It’s unfathomable how video game players get riled up over the stupidest stuff. The other day, I was playing “UFC 2009 Undisputed” online — against an anonymous kid who sounded 14 — and he whined that I was kicking him, you know, with my feet.
Maybe he hasn’t heard that UFC is the sport that calls on you to kick, punch and wrestle people to the ground.
This kid kept calling me “gay” — which is not a put-down, and he hasn’t figured that out yet — but right after that, he would pin his character’s shirtless, sweaty man body on top of my character’s shirtless, sweaty man body and writhe atop me.
Oh, situational irony, I love thee so.
Anyway, I thrashed him.
“I’m filing so many complaints against you!” he whimpered like a crybaby over our Internet headsets. (I’m not sure what part of the country he was playing from.)
Don’t let that brat keep you away from “UFC 2009 Undisputed.” None of the other gamers I fought online kicked up a fuss. (Although, we could all complain that the online version of “Undisputed” doesn’t have the smoothest frame-rate.)
Besides, most of the fun of this game comes not online but from playing it alone, offline. The fights here are sleek, intuitive to figure out, and very fun.
“Undisputed” comes with almost the whole UFC lineup of mixed martial arts stars — Brock Lesnar, Chuck Liddell, Anderson Silva, Georges St. Pierre, B.J. Penn, Rampage Jackson, Rashad Evans and on and on.
But it’s the career mode that’s most enticing. You build your own man from scratch. You pick his age, his trunks and his height.
In between bouts, you must train your guy with a sparring partner, which is fun. And you send him through an off-camera system of conditioning to build his strength, speed and stamina.
At first, I didn’t want to train my guy. I just wanted to fight. But after a while, training became an addictive brain game, just like it does in the career mode for “Tiger Woods” golf games. Building a character from scratch is nothing new in games, of course. It’s the execution that’s entertaining.
As for the fighting, this is the best “UFC” game so far — by far. Unlike previous “UFC” games, this one loads fights fast enough (but it’s still a wee too slow loading; and it takes 20 clicks of one button to apply one sponsorship logo onto my dumb trunks).
There’s a lovely variety of punching, kicking, grappling and submission moves. (It took me an afternoon to command them all.)
As a bonus, actor and stand-up comedian Joe Rogan announces. He’s more involved than most sports announcers. He’s a UFC commentator in real life, and his excited exclamations about violence are oddly thrilling.
Like: “Brutal punches! Standing over him! Punching his face in!” And: “You see him standing over him, just pounding his face in!”
Granted, that’s a lot of “pounding his face in” and “punching his face in.” But it’s far, far preferable to that snotty little whiner who plays “UFC” online but doesn’t want to get kicked. Waaaaah.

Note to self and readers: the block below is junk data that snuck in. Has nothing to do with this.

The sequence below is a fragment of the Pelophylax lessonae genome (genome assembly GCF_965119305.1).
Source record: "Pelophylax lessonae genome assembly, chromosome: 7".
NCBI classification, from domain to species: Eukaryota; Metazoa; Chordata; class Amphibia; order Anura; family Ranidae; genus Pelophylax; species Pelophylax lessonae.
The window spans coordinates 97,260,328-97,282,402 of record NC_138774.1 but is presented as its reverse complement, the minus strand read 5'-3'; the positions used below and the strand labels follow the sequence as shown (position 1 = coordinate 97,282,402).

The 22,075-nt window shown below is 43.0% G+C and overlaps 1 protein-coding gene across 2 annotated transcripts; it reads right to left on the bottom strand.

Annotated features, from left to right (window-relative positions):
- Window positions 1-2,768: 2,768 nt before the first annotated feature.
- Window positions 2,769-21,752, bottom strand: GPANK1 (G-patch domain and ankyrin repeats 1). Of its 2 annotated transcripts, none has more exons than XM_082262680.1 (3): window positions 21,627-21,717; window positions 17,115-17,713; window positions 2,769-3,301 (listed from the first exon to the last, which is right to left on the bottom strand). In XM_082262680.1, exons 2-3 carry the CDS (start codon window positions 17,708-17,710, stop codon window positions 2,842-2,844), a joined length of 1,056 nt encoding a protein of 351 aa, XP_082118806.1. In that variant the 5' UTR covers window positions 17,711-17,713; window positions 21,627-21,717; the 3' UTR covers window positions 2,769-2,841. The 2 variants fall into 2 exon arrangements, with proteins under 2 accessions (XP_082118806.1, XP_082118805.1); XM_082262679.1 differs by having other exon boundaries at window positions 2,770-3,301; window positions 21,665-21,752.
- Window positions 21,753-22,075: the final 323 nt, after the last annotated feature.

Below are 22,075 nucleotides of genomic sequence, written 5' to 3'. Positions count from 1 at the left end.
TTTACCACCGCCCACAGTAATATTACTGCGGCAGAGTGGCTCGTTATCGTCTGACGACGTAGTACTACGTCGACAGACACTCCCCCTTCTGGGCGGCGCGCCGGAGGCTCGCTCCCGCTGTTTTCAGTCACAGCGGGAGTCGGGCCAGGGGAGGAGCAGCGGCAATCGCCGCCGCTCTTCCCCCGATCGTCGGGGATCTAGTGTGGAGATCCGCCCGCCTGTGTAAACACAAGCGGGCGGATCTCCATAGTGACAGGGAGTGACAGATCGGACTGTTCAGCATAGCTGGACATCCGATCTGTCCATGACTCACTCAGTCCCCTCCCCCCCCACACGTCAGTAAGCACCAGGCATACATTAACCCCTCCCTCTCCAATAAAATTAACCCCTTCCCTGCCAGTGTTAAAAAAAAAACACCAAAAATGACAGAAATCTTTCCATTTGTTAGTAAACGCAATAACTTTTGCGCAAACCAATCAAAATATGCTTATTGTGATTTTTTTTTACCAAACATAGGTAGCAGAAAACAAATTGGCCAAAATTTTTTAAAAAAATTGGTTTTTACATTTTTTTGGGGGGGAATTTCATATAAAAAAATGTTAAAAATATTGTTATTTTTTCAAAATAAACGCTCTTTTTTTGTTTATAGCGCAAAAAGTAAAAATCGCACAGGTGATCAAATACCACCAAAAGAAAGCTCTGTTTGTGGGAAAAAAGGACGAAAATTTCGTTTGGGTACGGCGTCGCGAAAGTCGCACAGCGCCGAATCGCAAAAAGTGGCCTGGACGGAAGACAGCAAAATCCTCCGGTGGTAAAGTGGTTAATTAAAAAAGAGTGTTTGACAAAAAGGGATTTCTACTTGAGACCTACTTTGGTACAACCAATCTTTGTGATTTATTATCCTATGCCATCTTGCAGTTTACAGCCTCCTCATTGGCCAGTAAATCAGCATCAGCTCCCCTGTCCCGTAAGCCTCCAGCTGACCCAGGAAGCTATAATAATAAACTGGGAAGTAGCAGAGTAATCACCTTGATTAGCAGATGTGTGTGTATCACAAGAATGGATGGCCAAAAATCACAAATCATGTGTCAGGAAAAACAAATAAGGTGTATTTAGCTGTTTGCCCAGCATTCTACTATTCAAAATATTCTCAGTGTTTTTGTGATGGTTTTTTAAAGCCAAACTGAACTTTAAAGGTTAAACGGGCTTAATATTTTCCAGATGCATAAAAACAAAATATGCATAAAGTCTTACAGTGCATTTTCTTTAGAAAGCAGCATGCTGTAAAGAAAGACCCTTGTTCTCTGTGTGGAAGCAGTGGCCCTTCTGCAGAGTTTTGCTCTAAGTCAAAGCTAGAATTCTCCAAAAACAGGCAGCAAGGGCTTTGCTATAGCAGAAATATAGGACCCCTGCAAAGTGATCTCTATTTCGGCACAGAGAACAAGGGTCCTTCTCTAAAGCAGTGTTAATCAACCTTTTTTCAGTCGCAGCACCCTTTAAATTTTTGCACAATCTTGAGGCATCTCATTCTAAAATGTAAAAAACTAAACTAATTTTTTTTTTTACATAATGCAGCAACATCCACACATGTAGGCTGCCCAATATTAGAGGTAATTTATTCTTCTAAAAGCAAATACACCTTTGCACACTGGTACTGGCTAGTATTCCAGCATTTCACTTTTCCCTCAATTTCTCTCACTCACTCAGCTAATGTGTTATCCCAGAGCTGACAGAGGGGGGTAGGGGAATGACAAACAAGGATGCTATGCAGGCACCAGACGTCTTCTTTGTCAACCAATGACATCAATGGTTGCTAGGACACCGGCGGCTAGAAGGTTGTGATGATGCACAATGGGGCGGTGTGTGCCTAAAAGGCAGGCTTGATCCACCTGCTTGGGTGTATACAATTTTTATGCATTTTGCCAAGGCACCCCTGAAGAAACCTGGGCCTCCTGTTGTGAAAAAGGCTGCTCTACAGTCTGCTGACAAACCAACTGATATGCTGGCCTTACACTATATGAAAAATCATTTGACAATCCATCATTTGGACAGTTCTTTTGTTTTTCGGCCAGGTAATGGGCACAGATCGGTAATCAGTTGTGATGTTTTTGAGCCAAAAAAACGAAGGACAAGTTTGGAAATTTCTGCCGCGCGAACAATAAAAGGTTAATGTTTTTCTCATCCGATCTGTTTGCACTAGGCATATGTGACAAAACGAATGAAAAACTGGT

(“UFC 2009 Undisputed” retails for $60 for Xbox 360 and PS3 — Plays fun. Looks very good. Challenging. Rated “T” for alcohol reference, blood, language, mild suggestive themes, violence. Four stars out of four.)
What do you think? Tell me at firstname.lastname@example.org, or post your reviews and rants at reviewjournal.com/elfman.NEW IN STORES
“Ghostbusters” is one of the year’s most anticipated games, if you listen to game reviewers. Why?
Because of the warm, fuzzy feelings game reviewers have for the 1984 comedy.
Because Bill Murray, Dan Aykroyd, Harold Ramis and Ernie Hudson’s voices are the real deal in this game. Aykroyd and Ramis have even reprised their roles behind the scenes to come up with story lines for the game.
And because the “Ghostbuster” movies might as well have been tailored for video game spinoffs, with their ghost-vacuum guns, ghost-finding equipment, lots of little ghosts and giant villain bosses.
The game, playing off of the movies, puts you in control of a new recruit, surrounded by the familiar faces from the films. It’s both a first-person and third-person shooter (or vacuumer), depending on what kind of ghost busting you’re up to.
The Tuesday release retails for $60 for Xbox 360 and PS 3; $40 for Wii; $30 for DS and PC; $20 for PS 2. It’s rated “T” for comic mischief, fantasy violence and mild language.
“Guitar Hero: Smash Hits” is a compilation of 48 songs from previous “Guitar Hero” games. Why would you want this rehash? You may not. But you may. You see, these 48 songs were previously included in the “Guitar Hero” games that could be played on the guitar-only “Guitar Hero.”
This disk lets you play those songs in the new “Guitar Hero: World Tour” format, so that you can play the tunes with friends on microphone, guitar, drums and bass.
The songs have also, this time, been reformatted to be based on the remastered versions. And if you previously memorized the way to play these tunes, well, be prepared to memorize again, because they’ve been structured kind of differently than before, in terms of the game play.
Among the songs: “Bark at the Moon,” “Barracuda,” “Free Bird,” “Heart-Shaped Box,” “Hit Me With Your Best Shot,” “Killer Queen,” “More Than A Feeling” and “Trippin’ on a Hole in a Paper Heart.”
The Tuesday release retails for $60 for Xbox 360 and PS 3; $50 for Wii; $40 for PS 2. It’s rated “T” for lyrics and mild suggestive themes.
“Flower, Sun, and Rain” is a remake of an 8-year-old game for the PS 2 that was released in Japan. This is a puzzle of an action-adventure in which you portray a detective of sorts, on an island, and you’re stuck in a time loop, trying to figure out why things have gone haywire there.
So you get a map, some code-breaking skills and supernatural instincts to seek clues and solve mysteries.
The Tuesday release retails for $30 for DS. It’s rated “T” for alcohol and tobacco reference, mild blood, mild language, mild suggestive themes and mild violence.
— By DOUG ELFMAN